Everyone Needs Turtle Pants!


I don’t often talk about my “other” life as a product designer here, but I will today. I got word that one of the print patterns I sold last year is available in the real world! It’s not always easy to follow up with where surface patterns will turn up. This one, which I called CamoTurtle, has been made into these adorable boys swim trunks and shirts! It’s a surprise that they took one of the motifs from the pattern and used it as an element on the shirt. Well done!

Alas, I don’t have any boys- but I will pick up a few sets for some of the little boys in my life. These are available this season at several retailers, including Talbots and JCPenney. Cool!

A Hoarder with Vision


Reading the newspaper the other day, I came across an article about Mayme Clayton, a librarian in California who spent her life amassing a huge collection of African-American history. Not merely huge- enormous and definitive! Before she died last year, she gathered almost 30,000 books, films, sheet music, and ephemera of all kinds, and created her own archive in her garage. Why? Because she saw that no one else was preserving this particular part of the past. So that “children would know that black people have done great things.” On a librarian’s salary, and later on Social Security, she managed to create one of the finest collections of African-American history in the world. And she dug around yard sales and flea markets to do it.

As an artist, writer, reader and unabashed HOARDER, all I can say is I LOVE this lady and her philosophy. HOORAY MAYME!

Hoarding with vision? I’ll say- check this out:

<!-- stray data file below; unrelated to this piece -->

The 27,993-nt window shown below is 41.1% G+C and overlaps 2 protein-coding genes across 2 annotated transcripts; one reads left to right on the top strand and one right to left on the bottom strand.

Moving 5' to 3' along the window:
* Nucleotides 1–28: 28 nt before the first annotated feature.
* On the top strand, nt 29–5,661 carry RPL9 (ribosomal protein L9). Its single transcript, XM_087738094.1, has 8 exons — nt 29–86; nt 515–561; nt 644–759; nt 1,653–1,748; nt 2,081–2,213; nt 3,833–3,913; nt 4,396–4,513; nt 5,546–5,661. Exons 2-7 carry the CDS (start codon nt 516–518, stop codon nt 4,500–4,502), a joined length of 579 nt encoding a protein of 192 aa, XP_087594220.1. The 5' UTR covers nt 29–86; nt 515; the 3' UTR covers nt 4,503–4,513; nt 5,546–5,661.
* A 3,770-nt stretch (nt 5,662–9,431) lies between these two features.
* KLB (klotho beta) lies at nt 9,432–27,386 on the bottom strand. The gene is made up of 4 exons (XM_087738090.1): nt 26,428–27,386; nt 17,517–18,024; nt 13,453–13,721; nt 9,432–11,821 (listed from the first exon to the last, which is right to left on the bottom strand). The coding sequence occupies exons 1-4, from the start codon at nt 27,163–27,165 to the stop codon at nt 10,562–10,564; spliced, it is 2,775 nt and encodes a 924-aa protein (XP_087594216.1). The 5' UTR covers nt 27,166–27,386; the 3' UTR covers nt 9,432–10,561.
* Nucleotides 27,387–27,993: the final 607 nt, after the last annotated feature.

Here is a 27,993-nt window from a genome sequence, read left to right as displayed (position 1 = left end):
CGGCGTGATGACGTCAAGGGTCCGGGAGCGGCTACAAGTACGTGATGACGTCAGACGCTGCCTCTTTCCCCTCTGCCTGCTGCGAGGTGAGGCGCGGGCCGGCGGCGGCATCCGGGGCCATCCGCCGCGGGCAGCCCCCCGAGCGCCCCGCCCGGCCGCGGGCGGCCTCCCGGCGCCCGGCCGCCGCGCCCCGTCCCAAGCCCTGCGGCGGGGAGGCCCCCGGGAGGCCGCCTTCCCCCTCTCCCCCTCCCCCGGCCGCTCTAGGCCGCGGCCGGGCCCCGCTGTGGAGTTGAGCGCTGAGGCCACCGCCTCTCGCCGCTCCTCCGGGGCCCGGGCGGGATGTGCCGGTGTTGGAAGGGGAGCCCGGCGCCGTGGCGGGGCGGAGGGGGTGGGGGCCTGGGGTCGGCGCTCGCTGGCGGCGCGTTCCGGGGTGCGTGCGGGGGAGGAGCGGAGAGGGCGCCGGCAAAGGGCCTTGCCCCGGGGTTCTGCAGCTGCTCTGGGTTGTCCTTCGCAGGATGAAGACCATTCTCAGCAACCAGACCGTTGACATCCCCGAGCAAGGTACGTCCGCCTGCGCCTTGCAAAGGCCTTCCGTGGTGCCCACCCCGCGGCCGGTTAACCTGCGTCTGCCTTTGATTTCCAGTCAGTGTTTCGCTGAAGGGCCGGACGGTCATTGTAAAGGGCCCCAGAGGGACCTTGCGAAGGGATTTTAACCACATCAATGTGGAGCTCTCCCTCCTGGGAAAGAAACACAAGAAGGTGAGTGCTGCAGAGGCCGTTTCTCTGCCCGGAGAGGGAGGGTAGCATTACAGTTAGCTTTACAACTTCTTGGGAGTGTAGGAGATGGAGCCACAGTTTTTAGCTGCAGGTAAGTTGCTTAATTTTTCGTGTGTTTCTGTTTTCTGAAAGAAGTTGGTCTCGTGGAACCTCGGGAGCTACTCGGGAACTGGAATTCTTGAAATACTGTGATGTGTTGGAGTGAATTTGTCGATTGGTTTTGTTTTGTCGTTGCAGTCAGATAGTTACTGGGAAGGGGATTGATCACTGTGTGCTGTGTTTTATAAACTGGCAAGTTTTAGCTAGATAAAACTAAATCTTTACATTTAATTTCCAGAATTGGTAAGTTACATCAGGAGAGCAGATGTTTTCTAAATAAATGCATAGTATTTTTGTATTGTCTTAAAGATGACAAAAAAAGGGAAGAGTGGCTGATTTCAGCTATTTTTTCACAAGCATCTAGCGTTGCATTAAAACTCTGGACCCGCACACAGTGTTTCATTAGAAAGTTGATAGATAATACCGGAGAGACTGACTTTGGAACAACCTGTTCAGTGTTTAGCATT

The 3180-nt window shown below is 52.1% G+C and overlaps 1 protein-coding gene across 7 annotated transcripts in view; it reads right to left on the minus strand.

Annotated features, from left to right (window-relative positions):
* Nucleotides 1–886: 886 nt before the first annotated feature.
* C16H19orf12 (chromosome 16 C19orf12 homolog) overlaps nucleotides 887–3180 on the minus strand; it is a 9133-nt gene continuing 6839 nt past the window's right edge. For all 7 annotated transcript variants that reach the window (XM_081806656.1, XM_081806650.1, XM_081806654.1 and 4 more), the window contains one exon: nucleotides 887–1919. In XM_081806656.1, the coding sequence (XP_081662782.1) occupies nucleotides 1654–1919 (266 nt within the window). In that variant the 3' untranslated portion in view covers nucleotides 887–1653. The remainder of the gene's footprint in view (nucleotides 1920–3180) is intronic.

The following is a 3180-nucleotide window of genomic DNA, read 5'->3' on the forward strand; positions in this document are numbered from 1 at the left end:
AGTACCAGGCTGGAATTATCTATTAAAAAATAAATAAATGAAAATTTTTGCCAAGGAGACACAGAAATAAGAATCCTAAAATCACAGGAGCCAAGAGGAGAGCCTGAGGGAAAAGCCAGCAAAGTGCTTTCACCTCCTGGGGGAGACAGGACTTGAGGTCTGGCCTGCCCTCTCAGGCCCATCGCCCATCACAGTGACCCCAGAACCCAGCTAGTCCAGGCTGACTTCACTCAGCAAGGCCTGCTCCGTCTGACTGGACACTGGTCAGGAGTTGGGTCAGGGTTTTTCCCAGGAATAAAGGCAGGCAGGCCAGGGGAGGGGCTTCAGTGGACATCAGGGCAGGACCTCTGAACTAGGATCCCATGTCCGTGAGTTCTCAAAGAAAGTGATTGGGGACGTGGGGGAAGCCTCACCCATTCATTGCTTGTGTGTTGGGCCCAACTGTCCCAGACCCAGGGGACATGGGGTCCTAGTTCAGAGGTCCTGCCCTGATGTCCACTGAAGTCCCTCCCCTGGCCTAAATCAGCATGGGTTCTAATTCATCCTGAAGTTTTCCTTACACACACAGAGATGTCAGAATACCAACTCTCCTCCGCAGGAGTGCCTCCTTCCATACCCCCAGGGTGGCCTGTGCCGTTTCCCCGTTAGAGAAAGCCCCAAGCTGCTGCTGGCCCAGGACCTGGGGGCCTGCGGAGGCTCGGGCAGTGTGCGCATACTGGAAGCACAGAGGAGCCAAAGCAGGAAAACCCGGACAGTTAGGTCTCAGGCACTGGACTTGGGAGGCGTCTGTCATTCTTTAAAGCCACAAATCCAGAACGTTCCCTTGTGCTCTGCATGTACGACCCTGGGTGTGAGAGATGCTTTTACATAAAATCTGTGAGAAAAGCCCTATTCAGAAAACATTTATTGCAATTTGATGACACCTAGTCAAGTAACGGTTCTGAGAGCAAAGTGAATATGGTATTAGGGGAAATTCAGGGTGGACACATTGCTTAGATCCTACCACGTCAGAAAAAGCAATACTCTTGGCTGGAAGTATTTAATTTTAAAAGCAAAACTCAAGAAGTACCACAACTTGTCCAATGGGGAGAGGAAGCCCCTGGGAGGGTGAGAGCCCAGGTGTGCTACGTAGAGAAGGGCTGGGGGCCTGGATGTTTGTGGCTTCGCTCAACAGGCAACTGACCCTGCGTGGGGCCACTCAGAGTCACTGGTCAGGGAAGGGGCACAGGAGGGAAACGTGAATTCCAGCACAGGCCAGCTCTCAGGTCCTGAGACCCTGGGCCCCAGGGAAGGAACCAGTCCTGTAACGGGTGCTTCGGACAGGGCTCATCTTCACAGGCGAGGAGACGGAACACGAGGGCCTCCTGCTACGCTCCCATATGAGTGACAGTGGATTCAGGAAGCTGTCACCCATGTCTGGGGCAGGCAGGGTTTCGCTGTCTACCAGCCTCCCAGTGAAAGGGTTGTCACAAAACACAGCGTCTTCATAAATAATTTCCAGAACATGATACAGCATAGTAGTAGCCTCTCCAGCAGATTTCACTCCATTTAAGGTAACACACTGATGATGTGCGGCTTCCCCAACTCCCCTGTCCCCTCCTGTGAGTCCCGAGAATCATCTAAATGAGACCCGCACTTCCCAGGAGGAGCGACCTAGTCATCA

It’s a 1773 book by Phillis Wheatley called Poems on Various Subjects Religious and Moral. Phillis Wheatley was the first known author of African descent to be published in America, and this is the only known signed edition.


Thankfully the collection is getting moved out of the garage and will for now be restored and archived in Culver City, CA. Her son Avery (a retired art teacher, no less) is now in charge of the foundation to give the Mayme Clayton Collection a permanent home. Wow.

I don’t think it’s coincidental that Mayme was a librarian (book lover!) and her son was an art teacher. It’s the arts that survive the ages and inform future generations (hopefully) about what has passed. It’s the same people who tend to be the caretakers of the past.

Read more about her and her collections here, and join the effort to preserve them for future generations!

I doubt whether any of my collections or obsessions will be historically important.


I have an unnaturally large amount of relatives (and you know who you are!) and friends (and you know who you are, too!) who collect things as well- and some of them DO have historically significant collections. But it’s hard to quantify which things will be valuable in the future. There are different kinds of “value:” aesthetic, educational, personal connection, etc. I’ll just keep hanging on to my stuff- vive la collectors!

What do YOU collect out there??